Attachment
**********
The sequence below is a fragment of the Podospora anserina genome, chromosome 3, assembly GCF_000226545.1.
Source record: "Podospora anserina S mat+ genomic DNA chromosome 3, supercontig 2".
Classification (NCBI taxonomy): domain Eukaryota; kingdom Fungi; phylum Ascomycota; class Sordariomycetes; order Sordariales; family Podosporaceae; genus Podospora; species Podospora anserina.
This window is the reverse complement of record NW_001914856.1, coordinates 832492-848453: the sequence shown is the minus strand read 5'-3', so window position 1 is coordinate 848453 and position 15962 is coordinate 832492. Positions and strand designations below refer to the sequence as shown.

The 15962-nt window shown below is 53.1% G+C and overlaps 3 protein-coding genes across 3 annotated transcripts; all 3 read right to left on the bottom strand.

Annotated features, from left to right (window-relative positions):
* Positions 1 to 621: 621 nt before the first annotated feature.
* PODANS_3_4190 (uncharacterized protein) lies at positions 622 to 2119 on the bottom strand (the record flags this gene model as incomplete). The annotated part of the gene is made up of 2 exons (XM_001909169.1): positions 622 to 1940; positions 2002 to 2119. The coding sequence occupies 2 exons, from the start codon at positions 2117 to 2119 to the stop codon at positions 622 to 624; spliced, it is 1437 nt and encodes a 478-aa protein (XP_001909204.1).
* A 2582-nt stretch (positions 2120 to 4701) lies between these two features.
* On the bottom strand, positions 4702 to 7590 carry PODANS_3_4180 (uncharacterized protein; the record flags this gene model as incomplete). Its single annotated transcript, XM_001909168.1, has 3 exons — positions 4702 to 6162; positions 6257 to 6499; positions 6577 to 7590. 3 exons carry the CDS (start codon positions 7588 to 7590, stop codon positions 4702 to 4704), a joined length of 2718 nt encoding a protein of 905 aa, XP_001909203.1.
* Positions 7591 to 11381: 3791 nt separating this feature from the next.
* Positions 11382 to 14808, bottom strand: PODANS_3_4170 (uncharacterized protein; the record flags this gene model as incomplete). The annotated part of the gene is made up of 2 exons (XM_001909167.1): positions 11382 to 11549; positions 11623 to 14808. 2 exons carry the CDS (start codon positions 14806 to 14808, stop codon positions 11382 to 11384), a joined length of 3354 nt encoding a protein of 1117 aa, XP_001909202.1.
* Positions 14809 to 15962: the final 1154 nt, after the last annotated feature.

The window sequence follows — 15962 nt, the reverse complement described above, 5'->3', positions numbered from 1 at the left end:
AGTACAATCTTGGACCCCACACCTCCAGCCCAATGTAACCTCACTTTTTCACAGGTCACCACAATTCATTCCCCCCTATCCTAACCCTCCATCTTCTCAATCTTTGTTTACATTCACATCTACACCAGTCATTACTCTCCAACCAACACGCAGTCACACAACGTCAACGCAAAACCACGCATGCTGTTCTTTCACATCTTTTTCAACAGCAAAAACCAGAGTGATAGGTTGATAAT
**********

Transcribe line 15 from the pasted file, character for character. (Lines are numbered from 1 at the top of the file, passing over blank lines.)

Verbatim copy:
AGTACAATCTTGGACCCCACACCTCCAGCCCAATGTAACCTCACTTTTTCACAGGTCACCACAATTCATTCCCCCCTATCCTAACCCTCCATCTTCTCAATCTTTGTTTACATTCACATCTACACCAGTCATTACTCTCCAACCAACACGCAGTCACACAACGTCAACGCAAAACCACGCATGCTGTTCTTTCACATCTTTTTCAACAGCAAAAACCAGAGTGATAGGTTGATAAT